IT pros are perfect for remote work, and the enterprise needs cloud architects, project managers, and experienced support desk professionals to survive the coronavirus pandemic.
Technology professionals are most likely to ask for the option to telework and the most likely to have job responsibilities to allow remote work. That combination means that developers, database administrators, and other IT pros have more experience working remotely than some of their colleagues.
Paul Farnsworth, chief technology officer at DHI Group, said in a press release that IT pros have nearly perfected working remotely. DHI is the parent company of IT job site Dice.
SEE: Coronavirus: Critical IT policies and tools every business needs (TechRepublic Premium)
"Technologists are cleverly and skillfully balancing the need to stay connected with their teammates to sort out interdependencies while also building in personal flow time to problem-solve and code," he said in a press release.
In addition to helping with the culture shift, technologists can help companies develop solutions for conditions created by the coronavirus, such as access to real-time public health information, full-time remote work and education, new cybersecurity issues, and a fresh wave of e-commerce transformations.
Supporting the transition to remote work
Now that 44 states have some form of stay-at-home order, businesses are dealing with the reality of remote work. This means companies need IT professionals who understand the challenge of moving from an office setting to a home setting. This includes support for employees setting up home office equipment, solving hardware/software equipment problems, and installing, configuring and maintaining communications equipment. According to Dice, companies should look to hire these roles:
- Support desk staff with experience in end-user services
- Cloud architects
- Product and project managers with experience in managing remote teams
- System administrators
"It's also imperative to ensure your customer service and help desk teams are staffed for a higher volume of customer inquiries," Farnsworth said.
Criminals are taking advantage of the coronavirus outbreak to launch a new wave of attacks on businesses and consumers. A new report from IBM X-Force reveals that since the outbreak went global in February, coronavirus-themed spam has increased by 4,300%. The bad actors are employing a variety of tactics to catch people, according to IBM X-Force.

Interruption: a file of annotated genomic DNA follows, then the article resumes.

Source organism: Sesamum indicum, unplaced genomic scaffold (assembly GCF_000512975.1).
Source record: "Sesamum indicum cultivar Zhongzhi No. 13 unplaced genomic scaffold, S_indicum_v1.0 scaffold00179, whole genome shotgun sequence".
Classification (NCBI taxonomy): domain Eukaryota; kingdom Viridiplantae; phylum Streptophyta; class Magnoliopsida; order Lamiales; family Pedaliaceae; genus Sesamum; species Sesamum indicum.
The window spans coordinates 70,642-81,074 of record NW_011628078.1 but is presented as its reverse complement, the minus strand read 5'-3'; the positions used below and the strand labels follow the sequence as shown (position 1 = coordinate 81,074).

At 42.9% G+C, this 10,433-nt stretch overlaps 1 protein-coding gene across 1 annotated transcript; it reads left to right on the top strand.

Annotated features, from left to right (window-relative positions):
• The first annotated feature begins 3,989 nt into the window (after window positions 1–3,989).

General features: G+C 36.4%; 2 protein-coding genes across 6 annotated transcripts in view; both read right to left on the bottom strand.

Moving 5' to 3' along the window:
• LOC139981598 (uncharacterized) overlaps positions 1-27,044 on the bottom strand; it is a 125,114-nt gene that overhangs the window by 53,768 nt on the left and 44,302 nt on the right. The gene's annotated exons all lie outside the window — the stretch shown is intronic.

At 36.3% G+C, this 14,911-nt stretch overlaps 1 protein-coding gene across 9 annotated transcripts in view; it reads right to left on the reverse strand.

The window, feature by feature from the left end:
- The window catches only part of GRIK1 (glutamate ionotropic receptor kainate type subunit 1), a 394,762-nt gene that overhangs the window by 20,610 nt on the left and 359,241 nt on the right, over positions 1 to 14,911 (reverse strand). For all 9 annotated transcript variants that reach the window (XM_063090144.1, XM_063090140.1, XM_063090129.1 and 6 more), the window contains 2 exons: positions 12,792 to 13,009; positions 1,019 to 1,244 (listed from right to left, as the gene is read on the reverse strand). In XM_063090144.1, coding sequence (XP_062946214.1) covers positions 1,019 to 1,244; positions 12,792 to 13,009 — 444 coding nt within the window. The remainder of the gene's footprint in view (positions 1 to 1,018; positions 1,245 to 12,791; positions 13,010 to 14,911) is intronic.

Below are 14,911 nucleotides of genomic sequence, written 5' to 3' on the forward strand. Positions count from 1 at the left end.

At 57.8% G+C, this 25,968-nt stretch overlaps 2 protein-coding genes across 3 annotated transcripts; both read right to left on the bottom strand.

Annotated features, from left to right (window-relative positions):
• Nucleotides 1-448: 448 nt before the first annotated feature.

SEE: TechRepublic Premium Telecommuting Policy (TechRepublic Premium)
Check Point noted a surge in domains using the name of coronavirus or COVID-19. Since the start of January when reports of the first outbreaks surfaced, more than 16,000 new coronavirus-related domains have been registered.
Small- and medium-sized businesses should pay attention to this new risk and strengthen cybersecurity defenses. Security professionals who are familiar with the specific challenges of remote work can employ the right tools to prevent the cybercrime related to the coronavirus, Farnsworth said.
"Additionally, finance and human resources teams who are not as familiar with working remotely need to take extra care--a change in environment and process can be exploited with clever spearphishing," he said.
The tech pro's guide to video conferencing (TechRepublic download)
Coronavirus domain names are the latest hacker trick (TechRepublic)
COVID-19 demonstrates the need for disaster recovery and business continuity plans (TechRepublic Premium)
As coronavirus spreads, here's what's been canceled or closed (CBS News)
Coronavirus: Effective strategies and tools for remote work during a pandemic (ZDNet)
How to track the coronavirus: Dashboard delivers real-time view of the deadly virus (ZDNet)
Coronavirus and COVID-19: All your questions answered (CNET)
Coronavirus: More must-read coverage (TechRepublic on Flipboard)